Type 1 patients are currently better candidates for stem cell treatment because the damage is only to one particular pancreatic cell type. Some research is aimed at implanting stem cells in places other than the pancreas, like the liver. Researchers also believe that when the transplanted stem cells float in the blood stream or placed at the site of damage, they can migrate to places affected by sequelae of diabetes and repair or replace damaged and dead cells, thereby reversing the debilitating effects of neuropathy and other diabetes-related complications. With further research, this method can also be used to help patients with other types of diabetes by supplying them with b-cells from organ donors.

Patients can use their own cells or donor cells to induce regeneration, although it is easier at this time to use donor b-cells for more certain results. The process involves isolating the islet cells (cell cluster within the pancreas with several types of task-specific cells) within the pancreatic tissue. The cells are then infused into the patient’s bloodstream. Since the isolation process can sometimes damage the transplanted tissue, at least three separate donors are required in order to obtain the minimum mass of b-cells necessary for successful transplantation. Another experimental method involves growing stem cells in a laboratory and differentiating them in order to isolate the insulin-producing cells.

These cells could then be transplanted into the diabetic patient. Due to the number of individual donors necessary to facilitate treatment, the patient is often placed on immunosuppressant medications to minimize tissue rejection. With this in mind, it is especially important that money is allocated not only for research but community education. While researchers are actively investigating sources of new beta cells that could be potential candidates in pancreatic regeneration, the results show a viable treatment option is available. One study reported that patients didn’t have to resort to injectable insulin for five years following stem cell therapy.

These results show great promise and illustrate how integral stem cell research and therapy are heading towards effectively helping cure existing diseases. With future research into these techniques, scientists hope to be able to create insulin-producing cells to stimulate pancreatic regeneration and provide for personalized cell therapies. It is essential in order for progress to be made that hospitals and clinics have sufficient numbers of willing donors, and therefore that people are aware of the possibility of reversing the financial and health toll of diabetes on our state.

Any treatment is destined for ultimate failure unless the patient practices preventive measures, to prevent relapse into diabetes again, in spite of the initial success. Diet, obesity, and lack of exercise are the main culprits that play havoc with our bodies, increasing the incidence of all categories of disease, including diabetes. To simply treat diabetes without treating the underlying causes is like keeping the tap on at full throttle and simply mopping up the overflowing water from the floor. It has been repeatedly documented that communities that eat a plant-based diet have little obesity with extremely low incidence of all known diseases, including diabetes, high blood pressure heart disease, renal failure, and cancer. So, in fact, we are what we eat!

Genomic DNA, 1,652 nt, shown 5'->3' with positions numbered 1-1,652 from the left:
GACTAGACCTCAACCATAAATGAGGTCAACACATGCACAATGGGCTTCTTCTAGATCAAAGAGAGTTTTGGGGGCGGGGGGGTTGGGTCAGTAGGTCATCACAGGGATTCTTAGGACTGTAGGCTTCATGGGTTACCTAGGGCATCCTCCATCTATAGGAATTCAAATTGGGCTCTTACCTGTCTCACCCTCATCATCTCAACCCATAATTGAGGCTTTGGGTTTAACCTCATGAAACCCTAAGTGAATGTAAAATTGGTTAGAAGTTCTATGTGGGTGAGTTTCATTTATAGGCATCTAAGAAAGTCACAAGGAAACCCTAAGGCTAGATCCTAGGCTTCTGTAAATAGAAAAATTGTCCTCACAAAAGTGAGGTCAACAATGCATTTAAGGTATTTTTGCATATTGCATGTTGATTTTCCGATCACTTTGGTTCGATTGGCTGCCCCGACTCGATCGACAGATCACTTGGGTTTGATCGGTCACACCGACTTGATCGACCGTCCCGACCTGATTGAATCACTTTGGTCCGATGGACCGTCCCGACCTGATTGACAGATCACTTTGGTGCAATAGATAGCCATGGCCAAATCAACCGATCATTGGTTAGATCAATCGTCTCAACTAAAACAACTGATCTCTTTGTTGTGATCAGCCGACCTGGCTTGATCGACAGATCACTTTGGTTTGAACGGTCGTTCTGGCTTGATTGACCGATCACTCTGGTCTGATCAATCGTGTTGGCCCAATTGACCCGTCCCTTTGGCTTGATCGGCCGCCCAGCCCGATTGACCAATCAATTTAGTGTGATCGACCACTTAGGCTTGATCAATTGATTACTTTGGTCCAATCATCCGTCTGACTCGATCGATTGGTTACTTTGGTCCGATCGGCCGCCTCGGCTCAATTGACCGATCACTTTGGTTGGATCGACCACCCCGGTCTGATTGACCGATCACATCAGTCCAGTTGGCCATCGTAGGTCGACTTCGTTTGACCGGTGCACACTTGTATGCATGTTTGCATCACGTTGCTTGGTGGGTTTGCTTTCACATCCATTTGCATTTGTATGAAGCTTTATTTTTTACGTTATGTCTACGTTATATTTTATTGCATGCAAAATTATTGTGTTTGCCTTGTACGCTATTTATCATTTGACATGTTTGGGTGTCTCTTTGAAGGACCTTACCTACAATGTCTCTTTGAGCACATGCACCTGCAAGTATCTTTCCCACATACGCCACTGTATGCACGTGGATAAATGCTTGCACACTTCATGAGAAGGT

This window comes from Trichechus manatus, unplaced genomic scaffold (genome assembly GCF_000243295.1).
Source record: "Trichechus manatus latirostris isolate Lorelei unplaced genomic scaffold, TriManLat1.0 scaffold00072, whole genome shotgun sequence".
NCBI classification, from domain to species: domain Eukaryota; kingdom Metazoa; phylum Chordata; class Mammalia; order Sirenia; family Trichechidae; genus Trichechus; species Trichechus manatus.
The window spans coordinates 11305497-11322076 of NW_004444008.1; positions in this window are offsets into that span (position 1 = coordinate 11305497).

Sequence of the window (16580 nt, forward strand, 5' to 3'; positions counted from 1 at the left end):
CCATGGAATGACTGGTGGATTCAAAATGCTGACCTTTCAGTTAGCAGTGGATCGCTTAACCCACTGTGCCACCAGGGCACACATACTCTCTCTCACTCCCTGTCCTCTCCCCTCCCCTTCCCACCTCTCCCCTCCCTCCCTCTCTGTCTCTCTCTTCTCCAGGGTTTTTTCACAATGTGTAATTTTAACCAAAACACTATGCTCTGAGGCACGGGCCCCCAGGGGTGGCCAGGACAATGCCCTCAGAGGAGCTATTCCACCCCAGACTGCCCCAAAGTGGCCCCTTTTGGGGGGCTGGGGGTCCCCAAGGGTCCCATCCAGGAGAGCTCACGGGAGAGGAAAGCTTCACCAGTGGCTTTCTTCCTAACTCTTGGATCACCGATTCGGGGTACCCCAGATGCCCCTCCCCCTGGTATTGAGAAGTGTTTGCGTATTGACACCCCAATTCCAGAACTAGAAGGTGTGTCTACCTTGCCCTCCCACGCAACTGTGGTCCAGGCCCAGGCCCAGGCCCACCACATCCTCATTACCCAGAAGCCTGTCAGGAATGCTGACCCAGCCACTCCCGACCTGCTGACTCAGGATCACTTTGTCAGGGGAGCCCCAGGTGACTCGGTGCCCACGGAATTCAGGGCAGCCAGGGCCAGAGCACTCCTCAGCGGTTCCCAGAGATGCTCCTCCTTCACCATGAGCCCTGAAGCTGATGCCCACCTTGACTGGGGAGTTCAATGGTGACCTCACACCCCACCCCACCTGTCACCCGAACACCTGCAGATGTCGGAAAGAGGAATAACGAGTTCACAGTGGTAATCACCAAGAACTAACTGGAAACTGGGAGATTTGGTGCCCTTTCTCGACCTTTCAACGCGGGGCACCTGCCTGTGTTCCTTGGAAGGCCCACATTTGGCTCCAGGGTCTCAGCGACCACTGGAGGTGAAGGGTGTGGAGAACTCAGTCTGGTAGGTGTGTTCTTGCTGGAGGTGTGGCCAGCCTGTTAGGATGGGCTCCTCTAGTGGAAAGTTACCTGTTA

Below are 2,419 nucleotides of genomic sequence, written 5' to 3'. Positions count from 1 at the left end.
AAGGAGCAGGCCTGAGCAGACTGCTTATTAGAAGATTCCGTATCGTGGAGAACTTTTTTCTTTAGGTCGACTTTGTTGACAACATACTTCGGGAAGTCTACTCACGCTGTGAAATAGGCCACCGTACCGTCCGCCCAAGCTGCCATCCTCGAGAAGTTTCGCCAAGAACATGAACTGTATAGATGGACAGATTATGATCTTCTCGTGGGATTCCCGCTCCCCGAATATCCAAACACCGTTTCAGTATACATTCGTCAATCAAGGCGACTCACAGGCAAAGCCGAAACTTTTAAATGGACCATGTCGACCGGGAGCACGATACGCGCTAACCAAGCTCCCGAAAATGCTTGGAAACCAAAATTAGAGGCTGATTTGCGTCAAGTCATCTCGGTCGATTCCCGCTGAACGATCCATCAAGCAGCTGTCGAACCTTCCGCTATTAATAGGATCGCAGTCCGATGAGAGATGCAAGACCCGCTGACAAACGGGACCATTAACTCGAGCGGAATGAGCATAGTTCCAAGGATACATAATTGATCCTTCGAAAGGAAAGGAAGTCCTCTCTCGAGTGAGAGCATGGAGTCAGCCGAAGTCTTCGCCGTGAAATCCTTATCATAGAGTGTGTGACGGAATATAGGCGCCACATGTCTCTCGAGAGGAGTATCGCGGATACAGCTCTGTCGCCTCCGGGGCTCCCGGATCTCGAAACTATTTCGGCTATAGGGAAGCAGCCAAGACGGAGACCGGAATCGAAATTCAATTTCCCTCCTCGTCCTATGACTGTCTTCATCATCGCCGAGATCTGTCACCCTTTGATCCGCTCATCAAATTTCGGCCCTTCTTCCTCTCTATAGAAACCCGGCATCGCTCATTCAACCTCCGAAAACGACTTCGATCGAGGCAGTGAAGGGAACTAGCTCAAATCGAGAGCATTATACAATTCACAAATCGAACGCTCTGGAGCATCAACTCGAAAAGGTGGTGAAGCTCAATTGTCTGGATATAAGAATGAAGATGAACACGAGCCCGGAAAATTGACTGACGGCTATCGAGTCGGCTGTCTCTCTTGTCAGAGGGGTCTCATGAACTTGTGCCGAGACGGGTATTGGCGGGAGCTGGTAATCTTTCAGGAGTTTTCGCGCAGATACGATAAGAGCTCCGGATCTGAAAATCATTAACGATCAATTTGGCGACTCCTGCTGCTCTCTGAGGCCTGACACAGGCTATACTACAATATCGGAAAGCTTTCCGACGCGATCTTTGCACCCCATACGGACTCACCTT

Continued research into achievable cures for diseases that affect our lives, such as diabetes, Parkinson’s, and Muscular Dystrophy is what we do at Gulf Coast Stem Cell Regenerative Center. As an affiliate partner of the Cell Surgical Network, we conduct patient-funded research with the intention of treating patients with their own autologous stem cells. We aid in the management of autoimmune, degenerative, inflammatory, and ischemic conditions, and our highly skilled team of providers are committed to the goal of alleviating symptoms, enhancing functionality, and improving quality-of-life for our patients. We look holistically at patients by instructing risk modification through diet and a program of exercise.

Please feel free to contact us to that we can discuss your individual conditions and needs, as well as suitability for treatment. Contact Gulf Coast Stem Cell and Regenerative Medicine Center and let us show you what “Excellence with a Human Touch” means. For more information on the full list of diseases and disorders that we currently address, please call (866) 865-4823. Our facility is located at 1153 Ocean Springs Rd., Ocean Springs, MS. 39564. Or visit our website at www.gulfcoaststemcell.com.


References
[1] https://stemcells.nih.gov/info/RegenerativeMedicine/2006Chapter7.html
[2] http://main.diabetes.org/dorg/PDFs/Advocacy/burden-of-diabetes/mississippi.pdf